DailyTimes | The ICJ setback

While the ruling of the International Court of Justice (ICJ) comes as a setback for Pakistan, all is not lost. Pakistan had argued for the rejection of the Indian plea on the grounds that the Court lacked jurisdiction in the matter since Jadhav's execution was not imminent and the petition was not maintainable. India, for its part, pressed for the provisional measure during the single round of oral observations. The 10-member bench of the Court unanimously ruled that it had jurisdiction and restrained Pakistan from executing convicted Indian spy Kulbhushan Jadhav until a final verdict was granted.

Firstly, Pakistan's argument on the jurisdiction question 0was weak and should have, instead, focused on the provisional measures in the case under Article I of the Optional Protocol of the Vienna Convention, which provides that the "the Court has jurisdiction over disputes arising out of the interpretation or application of the [Vienna] Convention."

While India has declared victory after the decision, Pakistan is still confident about its chances. Attorney General Ashtar Ausaf Ali maintained that the ICJ decision had not changed the status of Jadhav's case in any manner, contending that the Indian spy has ample time to petition for clemency - the main argument included in the Court's decision for ensuring provisional measures. But the Court judgment maintained that "Pakistan has given no assurance that Mr Jadhav will not be executed before the Court has rendered its final decision," which does conflict AG's statement on the issue and possibly resulted in the Court ruling that "a plausible risk of irreparable prejudice" as Pakistan has only indicated that any execution of Mr Jadhav would probably not take place before the month of August 2017, which means that there is a risk that an execution could take place at any moment thereafter, before the Court has given its final decision in the case.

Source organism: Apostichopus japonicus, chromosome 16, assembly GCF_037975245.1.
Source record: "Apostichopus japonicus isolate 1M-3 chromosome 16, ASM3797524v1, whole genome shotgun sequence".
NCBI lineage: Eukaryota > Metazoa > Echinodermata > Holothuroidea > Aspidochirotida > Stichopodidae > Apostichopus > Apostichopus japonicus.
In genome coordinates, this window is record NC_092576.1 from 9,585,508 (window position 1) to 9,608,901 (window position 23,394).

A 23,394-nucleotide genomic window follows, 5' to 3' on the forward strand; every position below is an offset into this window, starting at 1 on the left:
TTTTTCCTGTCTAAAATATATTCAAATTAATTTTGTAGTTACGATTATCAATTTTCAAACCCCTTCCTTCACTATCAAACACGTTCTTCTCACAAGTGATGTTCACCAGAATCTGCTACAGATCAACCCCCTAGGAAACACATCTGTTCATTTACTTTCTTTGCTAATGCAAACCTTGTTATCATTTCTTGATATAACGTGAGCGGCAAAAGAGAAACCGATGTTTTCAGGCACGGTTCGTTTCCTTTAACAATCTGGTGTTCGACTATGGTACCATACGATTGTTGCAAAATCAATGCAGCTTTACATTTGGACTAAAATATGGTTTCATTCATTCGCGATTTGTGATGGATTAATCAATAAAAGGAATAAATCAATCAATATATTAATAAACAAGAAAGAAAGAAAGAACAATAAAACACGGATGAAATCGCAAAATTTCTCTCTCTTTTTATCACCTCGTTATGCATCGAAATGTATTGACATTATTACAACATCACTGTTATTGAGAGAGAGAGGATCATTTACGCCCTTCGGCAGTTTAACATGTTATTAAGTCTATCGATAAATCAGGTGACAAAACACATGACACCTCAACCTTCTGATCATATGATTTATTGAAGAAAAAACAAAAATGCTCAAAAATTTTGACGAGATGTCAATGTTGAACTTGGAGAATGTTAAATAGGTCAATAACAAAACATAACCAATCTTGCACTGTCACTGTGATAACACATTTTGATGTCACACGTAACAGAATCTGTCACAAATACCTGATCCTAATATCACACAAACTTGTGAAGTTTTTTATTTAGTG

While India has succeeded getting an interim order to stay the execution of Kulbhushan Jadhav, the case is not over yet, and both media, as well as other political parties, must refrain from passing judgement at this point. While the analysts and other political parties are justified in raising valid concerns, they must keep in mind it's the State of Pakistan that is being represented at the court, not the government or a political party.

Lastly, the decisions of the ICJ are binding, even though it has no means to ensure compliance. Although, there have been instances where powerful countries refused to comply and got away with it, a country such as Pakistan may not be in a position to ignore the ruling, as it can affect Pakistan's standing in world adversely.  *